Chesterton Tribune

Duneland School Board to decide tax referendum Monday

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The Duneland School Board will decide Monday whether to ask local property taxpayers to offset years of state education cuts by adding up to 22 cents on the local property tax rate in each of the next seven years.

Duneland Superintendent Dirk Baer confirmed at the end of a public input session Thursday that his recommendation to plug a growing school deficit will be for the board to consider the lowest of three tax rate options under consideration and to ask voters to approve the additional tax rate in a referendum in the May 8 primary.

If the school board agrees to hold the referendum, and if the referendum passes, the added tax rate would first appear on property tax bills payable in 2013. Last year’s tax rate for the Duneland Schools totaled 85.5 cents; this year’s rates should be finalized next week.

For a taxpayer with a home assessed at $200,000 with homestead and mortgage deductions, a 22-cent tax rate would add $215 a year to the tax bill.

Unlike the rest of one’s property tax bill, funds raised through a voter-approved referendum are not subject to the state’s tax caps. That would mean the Duneland Schools would receive all the funding that the new tax rate would generate without having to cut, as it must in other funds, when the tax caps kick in.

Exactly how much the rate would generate each year would be determined in part by the annual net assessed value. Based on last year’s net AV of $2.4 billion, the added tax rate would generate up to $5.6 million a year.

Baer said the 22-cent rate would be the maximum each year and could be set lower.

On Thursday, school officials hosted the second public input forum of the week at Chesterton High School, attracting roughly 150 people. As with the first session on Monday, school officials began with a presentation outlining the funding problems facing Duneland, followed by a question session in the cafeteria.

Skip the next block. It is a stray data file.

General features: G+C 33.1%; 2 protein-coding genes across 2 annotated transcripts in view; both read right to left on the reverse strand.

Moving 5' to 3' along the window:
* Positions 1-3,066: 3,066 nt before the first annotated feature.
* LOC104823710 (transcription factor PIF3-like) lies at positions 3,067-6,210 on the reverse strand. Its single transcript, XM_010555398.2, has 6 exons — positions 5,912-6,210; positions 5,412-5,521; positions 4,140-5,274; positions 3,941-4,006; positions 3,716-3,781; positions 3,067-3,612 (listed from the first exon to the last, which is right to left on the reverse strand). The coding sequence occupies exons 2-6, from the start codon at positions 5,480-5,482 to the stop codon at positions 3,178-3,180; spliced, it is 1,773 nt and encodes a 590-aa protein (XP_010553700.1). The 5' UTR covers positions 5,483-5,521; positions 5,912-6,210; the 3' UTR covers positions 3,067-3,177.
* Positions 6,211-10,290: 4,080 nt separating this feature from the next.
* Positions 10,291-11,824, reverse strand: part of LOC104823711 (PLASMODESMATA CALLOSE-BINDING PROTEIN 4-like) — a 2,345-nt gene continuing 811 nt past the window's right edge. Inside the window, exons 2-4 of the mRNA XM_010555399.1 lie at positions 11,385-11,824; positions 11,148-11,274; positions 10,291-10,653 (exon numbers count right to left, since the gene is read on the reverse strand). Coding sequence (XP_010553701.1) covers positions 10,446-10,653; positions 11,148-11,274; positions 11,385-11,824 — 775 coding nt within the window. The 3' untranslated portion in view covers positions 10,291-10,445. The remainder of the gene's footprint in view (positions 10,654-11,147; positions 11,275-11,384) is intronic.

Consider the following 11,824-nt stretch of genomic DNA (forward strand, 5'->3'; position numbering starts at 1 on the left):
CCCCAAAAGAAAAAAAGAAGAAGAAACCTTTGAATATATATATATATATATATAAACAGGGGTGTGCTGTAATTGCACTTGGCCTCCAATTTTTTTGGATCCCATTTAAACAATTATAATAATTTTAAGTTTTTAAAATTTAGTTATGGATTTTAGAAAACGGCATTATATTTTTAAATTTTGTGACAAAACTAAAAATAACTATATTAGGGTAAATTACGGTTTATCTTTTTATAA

State Blasted

Baer held nothing back in describing just why Duneland and other public schools are in the financial crisis they’re in, as he lay the blame directly on Gov. Mitch Daniels and Indiana lawmakers.

“The current administration is not an advocate for public education,” he said.

Baer added that he has little confidence in state lawmakers to correct the funding shortfalls facing schools like Duneland. The 10 top fastest growing school systems are represented by 13 lawmakers and the 10 fastest declining are represented by 26 lawmakers, he said. “They control the legislature,” he said.

The problems can be traced to the 2008 state law that dramatically changed Indiana’s property tax system.

The tax reforms shifted school general funds, which typically had been the largest portion of one’s tax bill, from local property taxpayers to the state. To pay for the $3 billion in school costs, the state hiked the state’s sales tax by 16 percent, increasing the rate from 6 to 7 percent, and eliminated two important state credits that helped cut property taxes. The latter alone saved the state $2 billion per budget cycle. The law also gave homeowners a new supplemental deduction and established the state tax caps as well as the 2010 tax cap constitutional amendment.

The short-term impact of the 2008 law was a drop in local property tax rates due to the removal of the school general fund. In the Chesterton taxing district, for example, the total rate fell from 2.57 in 2008 to 2.13 in 2009 – or double what Duneland is now trying to add back.

The law gave schools the ability to turn to voters to make up for any operating shortfalls. The importance of that provision soon became clear: As Baer pointed out, in late 2009, with less than a 30 day notice, the state announced nearly $300 million in cuts for schools, which came on the heels of cuts in the normal school funding formula.

To schools now struggling with shortfalls, state leaders might say “we’ve given you a tool” through the referendum, Baer said. It’s not a popular tool, “but that’s the option we have.”

Currently, 15 school corporations in Indiana have voter approved tax levies.

Impact on Duneland

The presentation by Baer, Assistant Superintendent Dave Pruis and financial consultant Curt Pletcher from Umbaugh and Associates painted the financial situation facing Duneland as moving from grim to worse.